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Literary Precedents for The Old Man and the Sea

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Literary Precedents

If the reader accepts the apparent critical consensus, there are very few literary precedents for The Old Man and the Sea. Moby Dick (1851), another great sea-centered novel involving a quest for a great creature, is sometimes cited as a precedent, but the resemblances are superficial. Others have noted the Biblical qualities of Hemingway's story. Also, for the evocation of the sea and the human place in the design of nature, Stephen Crane's "The Open Boat" (1898) provides a certain resonance, and we know that Hemingway admired Crane's work. Perhaps more directly to the point would be precedents which involve characters of great simplicity and dignity who interact reverently with nature. The most compelling instance here — and Hemingway may well have had it in mind when he wrote The Old Man and the Sea — may be William Faulkner's Go Down, Moses (1942). In particular, consider the portions of that...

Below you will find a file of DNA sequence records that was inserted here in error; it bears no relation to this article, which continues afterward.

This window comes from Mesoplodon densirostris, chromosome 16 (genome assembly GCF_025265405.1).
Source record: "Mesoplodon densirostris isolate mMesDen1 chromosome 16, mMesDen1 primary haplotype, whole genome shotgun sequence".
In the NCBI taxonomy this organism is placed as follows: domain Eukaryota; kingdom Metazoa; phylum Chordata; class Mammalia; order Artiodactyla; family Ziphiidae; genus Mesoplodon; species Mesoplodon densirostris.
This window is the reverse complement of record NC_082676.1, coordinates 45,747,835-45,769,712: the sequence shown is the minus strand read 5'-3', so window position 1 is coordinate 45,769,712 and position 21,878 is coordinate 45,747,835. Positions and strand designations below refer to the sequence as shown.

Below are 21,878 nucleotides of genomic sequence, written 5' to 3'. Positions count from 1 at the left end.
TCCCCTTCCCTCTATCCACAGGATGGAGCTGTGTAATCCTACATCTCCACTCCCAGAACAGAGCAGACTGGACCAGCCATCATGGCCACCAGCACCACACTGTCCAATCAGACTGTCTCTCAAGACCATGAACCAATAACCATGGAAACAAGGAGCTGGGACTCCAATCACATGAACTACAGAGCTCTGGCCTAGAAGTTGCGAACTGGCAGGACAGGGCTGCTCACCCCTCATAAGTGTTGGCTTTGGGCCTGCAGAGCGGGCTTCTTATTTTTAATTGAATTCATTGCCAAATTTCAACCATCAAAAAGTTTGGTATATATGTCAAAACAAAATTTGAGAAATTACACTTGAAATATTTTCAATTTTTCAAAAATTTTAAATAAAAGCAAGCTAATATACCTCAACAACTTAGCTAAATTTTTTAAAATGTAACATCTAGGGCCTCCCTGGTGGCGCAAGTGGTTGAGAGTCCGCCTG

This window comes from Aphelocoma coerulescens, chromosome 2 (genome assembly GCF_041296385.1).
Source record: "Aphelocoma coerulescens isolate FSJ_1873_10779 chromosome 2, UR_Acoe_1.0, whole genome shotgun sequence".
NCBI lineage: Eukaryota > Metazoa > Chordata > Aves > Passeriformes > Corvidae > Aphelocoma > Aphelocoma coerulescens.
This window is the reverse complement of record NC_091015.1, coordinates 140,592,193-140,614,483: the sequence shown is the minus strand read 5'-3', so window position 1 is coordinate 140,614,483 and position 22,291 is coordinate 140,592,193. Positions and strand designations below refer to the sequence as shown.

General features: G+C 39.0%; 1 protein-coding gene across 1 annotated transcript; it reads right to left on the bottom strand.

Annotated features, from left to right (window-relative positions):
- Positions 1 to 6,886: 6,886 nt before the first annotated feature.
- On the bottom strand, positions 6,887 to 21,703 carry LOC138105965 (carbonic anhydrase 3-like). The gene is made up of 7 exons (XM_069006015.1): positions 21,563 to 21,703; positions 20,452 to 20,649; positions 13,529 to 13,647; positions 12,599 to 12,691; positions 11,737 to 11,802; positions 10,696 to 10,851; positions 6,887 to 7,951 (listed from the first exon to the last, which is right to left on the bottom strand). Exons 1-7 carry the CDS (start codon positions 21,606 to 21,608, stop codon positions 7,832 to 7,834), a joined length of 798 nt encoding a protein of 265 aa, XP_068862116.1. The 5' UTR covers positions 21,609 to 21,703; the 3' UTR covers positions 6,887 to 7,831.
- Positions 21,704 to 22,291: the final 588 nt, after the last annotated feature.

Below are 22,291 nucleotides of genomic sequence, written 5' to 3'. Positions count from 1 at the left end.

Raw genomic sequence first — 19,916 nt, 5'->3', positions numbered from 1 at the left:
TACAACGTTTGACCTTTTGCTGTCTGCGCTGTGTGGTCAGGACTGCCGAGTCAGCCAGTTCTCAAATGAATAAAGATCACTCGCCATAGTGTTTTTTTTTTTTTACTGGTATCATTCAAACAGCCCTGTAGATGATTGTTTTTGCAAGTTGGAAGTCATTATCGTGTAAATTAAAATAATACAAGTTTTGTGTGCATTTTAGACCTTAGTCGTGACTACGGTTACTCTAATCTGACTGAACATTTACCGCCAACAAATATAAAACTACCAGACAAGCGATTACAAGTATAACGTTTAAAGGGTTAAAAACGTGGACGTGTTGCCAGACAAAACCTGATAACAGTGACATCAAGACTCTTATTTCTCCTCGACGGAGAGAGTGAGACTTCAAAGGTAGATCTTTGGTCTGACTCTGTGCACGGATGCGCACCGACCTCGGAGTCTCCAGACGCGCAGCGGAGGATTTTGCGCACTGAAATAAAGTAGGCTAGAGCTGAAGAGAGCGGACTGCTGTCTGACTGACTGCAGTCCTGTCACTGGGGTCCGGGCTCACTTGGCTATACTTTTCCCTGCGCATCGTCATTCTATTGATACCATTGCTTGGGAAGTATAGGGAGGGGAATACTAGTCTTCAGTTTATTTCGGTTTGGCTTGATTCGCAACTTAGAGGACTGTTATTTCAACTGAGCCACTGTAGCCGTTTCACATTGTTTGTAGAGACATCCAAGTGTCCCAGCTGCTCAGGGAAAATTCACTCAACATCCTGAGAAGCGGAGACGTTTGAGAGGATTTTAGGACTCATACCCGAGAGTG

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This section contains 215 words
(approx. 1 page at 300 words per page)
Purchase our The Old Man and the Sea Study Guide
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The Old Man and the Sea from BookRags and Gale's For Students Series. ©2005-2006 Thomson Gale, a part of the Thomson Corporation. All rights reserved.
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